Photo by University Communications

New Tradition and Mementos Honor Veterans at Memorial Stadium

By Randy York

Last Sunday, 350 Big Red fans celebrated the 100th anniversary of Armistice Day inside the East Memorial Stadium Concourse. Ronnie Green, the University of Nebraska-Lincoln Chancellor, and Bill Moos, Nebraska’s Athletic Director, have a special place in their hearts for UNL and veterans – as both their fathers served.

Nebraska Athletics has strong administrators at the top, including President Hank Bounds, Green and Moos, and many more who are in lock step with both. While Green and Moos are not Nebraska alums, they both got goose bumps when they heard Nebraska’s National Guard 43rd Army Band.

Sunday’s Veterans Tribute
Both Green and Moos were genuinely moved when they watched UNL’s Pershing Rifle Team perform, followed by UNL’s Naval ROTC and the Detachment Color Guard.

The service concluded with a moment of silence came next. Then the playing of Taps. The University of Nebraska’s Color Guard retired the colors wearing original uniforms from WWI.

What a poignant experience for everyone inside the stadium on a beautiful morning that followed Nebraska’s ice-cold lopsided win over Illinois last Saturday.  

Green’s father, a WWII veteran, served in Germany and is proud that Nebraska built Memorial Stadium to honor all who served. When the stadium was built, two spots were earmarked on each side of the Gate 20 main entrance for special plaques to honor those who served in World War I. However, the plaques were either never made, or never hung.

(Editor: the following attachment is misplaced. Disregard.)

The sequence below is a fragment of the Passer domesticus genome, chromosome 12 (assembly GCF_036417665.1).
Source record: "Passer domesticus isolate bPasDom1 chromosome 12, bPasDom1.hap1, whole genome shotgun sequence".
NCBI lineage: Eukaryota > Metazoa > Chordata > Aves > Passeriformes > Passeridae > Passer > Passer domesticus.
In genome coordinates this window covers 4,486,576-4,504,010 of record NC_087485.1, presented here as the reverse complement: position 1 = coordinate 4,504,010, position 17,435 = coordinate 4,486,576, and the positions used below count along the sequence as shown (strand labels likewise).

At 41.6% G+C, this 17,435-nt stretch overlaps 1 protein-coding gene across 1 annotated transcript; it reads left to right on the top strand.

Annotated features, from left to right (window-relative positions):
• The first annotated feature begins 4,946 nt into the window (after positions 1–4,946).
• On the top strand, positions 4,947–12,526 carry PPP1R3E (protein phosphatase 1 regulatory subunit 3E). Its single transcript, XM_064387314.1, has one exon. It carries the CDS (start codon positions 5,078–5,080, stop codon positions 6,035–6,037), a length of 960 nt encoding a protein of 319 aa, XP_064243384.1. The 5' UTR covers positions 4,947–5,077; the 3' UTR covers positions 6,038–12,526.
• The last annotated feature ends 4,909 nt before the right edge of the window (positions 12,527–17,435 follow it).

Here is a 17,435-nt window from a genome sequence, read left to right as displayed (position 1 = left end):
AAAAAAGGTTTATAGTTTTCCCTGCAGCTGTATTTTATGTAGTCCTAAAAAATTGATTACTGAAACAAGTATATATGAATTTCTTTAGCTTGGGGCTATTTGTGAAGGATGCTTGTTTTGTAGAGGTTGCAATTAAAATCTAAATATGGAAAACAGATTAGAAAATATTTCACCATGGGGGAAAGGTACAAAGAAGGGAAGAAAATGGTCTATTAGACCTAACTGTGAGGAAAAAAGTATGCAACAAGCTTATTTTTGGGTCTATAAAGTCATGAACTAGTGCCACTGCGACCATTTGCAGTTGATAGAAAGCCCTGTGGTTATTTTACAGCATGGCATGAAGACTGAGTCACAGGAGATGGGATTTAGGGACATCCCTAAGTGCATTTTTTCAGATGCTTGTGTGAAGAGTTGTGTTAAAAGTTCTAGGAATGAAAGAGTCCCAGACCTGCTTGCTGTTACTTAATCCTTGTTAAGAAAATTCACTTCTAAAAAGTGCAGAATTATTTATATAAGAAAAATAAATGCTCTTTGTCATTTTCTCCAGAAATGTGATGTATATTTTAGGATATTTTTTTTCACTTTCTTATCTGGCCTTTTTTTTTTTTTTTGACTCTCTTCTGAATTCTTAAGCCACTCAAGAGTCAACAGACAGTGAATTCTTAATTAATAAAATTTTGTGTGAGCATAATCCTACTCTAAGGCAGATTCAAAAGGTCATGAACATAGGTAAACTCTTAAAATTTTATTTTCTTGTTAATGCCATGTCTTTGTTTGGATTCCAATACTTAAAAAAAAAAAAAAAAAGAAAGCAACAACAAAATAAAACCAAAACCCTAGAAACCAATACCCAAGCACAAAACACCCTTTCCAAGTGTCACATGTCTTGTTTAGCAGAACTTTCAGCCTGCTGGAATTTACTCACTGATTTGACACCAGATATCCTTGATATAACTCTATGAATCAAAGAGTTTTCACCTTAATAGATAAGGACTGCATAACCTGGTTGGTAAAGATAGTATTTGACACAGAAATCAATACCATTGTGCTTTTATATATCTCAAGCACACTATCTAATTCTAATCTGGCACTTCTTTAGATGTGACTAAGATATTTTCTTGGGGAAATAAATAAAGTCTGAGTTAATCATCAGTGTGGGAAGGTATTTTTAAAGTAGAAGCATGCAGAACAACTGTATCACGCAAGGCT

During this special tribute event, two new plaques were dedicated in place. One honors General John Pershing, who had an integral part in our Military and Naval Sciences at the University of Nebraska. The other plaque lists the names of 113 UNL students who answered the call to serve in the war to end all wars, including 10 Husker letterwinners.

“We are all honored to have these new displays inside Memorial Stadium where they belong,” Moos said.

‘We will never forget’
Nebraska’s Athletic Director and his wife, Kendra, both had fathers who served in the military. Kendra’s 87 year-old father served in the Navy. His unit was called Frogman, which is known today as the Navy SEALS. “I wouldn’t mess with him,” Moos said, adding that they also have a nephew in the Army in Afghanistan.

“My father served in WWII,” Moos said. “He received two Purple Hearts and a Bronze Star. As I played war as a kid with my buddies in the 50’s, I begged my dad to tell me stories about the war. He never would. He just said the real heroes never came home.”

Moos is well aware that Roscoe ‘Dusty’ Rose was a Nebraska football player who died serving his country in WWI before he could lead his teammates as a senior captain a century ago.

“We will never forget our student-athletes,” Moos said. “We also will never forget those missing in action and those who became prisoners of war.”

New NU Tradition
Moos shared a new tradition that began with the first home game this year in Memorial Stadium to honor those whose who served but whose fate is unknown.

At every home football game, a veteran will be recognized as an honorary POW / MIA Chair Sentinel and will sit next to an unoccupied seat in Section 33, Row 18 and Seat 27. Let the record show that Brook Berringer wore No. 18 and Sam Foltz wore No. 27 .

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